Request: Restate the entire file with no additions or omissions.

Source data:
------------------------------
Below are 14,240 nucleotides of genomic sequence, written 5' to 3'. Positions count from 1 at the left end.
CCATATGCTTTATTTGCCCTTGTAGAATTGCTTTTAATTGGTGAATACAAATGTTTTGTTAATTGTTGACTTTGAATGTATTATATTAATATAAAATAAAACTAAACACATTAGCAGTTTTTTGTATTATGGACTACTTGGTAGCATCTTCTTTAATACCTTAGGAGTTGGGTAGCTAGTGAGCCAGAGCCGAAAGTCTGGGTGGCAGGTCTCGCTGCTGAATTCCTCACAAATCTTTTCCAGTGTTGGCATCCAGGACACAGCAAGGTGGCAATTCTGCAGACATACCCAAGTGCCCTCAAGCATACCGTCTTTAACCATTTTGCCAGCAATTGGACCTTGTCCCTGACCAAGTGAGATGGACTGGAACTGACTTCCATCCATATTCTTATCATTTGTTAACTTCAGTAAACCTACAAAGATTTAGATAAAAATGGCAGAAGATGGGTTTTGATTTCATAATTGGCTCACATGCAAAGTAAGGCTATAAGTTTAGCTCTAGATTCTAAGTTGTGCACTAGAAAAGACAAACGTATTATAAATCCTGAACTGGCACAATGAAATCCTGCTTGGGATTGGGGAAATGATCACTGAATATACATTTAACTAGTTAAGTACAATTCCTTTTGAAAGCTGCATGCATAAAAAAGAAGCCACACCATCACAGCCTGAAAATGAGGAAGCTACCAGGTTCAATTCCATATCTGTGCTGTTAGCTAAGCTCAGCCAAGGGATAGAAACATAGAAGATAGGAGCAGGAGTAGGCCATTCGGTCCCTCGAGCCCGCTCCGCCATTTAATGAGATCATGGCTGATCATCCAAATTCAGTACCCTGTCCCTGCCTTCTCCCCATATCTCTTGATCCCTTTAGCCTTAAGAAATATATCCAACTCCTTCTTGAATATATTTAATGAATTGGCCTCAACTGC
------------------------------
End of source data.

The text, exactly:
Below are 14,240 nucleotides of genomic sequence, written 5' to 3'. Positions count from 1 at the left end.
CCATATGCTTTATTTGCCCTTGTAGAATTGCTTTTAATTGGTGAATACAAATGTTTTGTTAATTGTTGACTTTGAATGTATTATATTAATATAAAATAAAACTAAACACATTAGCAGTTTTTTGTATTATGGACTACTTGGTAGCATCTTCTTTAATACCTTAGGAGTTGGGTAGCTAGTGAGCCAGAGCCGAAAGTCTGGGTGGCAGGTCTCGCTGCTGAATTCCTCACAAATCTTTTCCAGTGTTGGCATCCAGGACACAGCAAGGTGGCAATTCTGCAGACATACCCAAGTGCCCTCAAGCATACCGTCTTTAACCATTTTGCCAGCAATTGGACCTTGTCCCTGACCAAGTGAGATGGACTGGAACTGACTTCCATCCATATTCTTATCATTTGTTAACTTCAGTAAACCTACAAAGATTTAGATAAAAATGGCAGAAGATGGGTTTTGATTTCATAATTGGCTCACATGCAAAGTAAGGCTATAAGTTTAGCTCTAGATTCTAAGTTGTGCACTAGAAAAGACAAACGTATTATAAATCCTGAACTGGCACAATGAAATCCTGCTTGGGATTGGGGAAATGATCACTGAATATACATTTAACTAGTTAAGTACAATTCCTTTTGAAAGCTGCATGCATAAAAAAGAAGCCACACCATCACAGCCTGAAAATGAGGAAGCTACCAGGTTCAATTCCATATCTGTGCTGTTAGCTAAGCTCAGCCAAGGGATAGAAACATAGAAGATAGGAGCAGGAGTAGGCCATTCGGTCCCTCGAGCCCGCTCCGCCATTTAATGAGATCATGGCTGATCATCCAAATTCAGTACCCTGTCCCTGCCTTCTCCCCATATCTCTTGATCCCTTTAGCCTTAAGAAATATATCCAACTCCTTCTTGAATATATTTAATGAATTGGCCTCAACTGC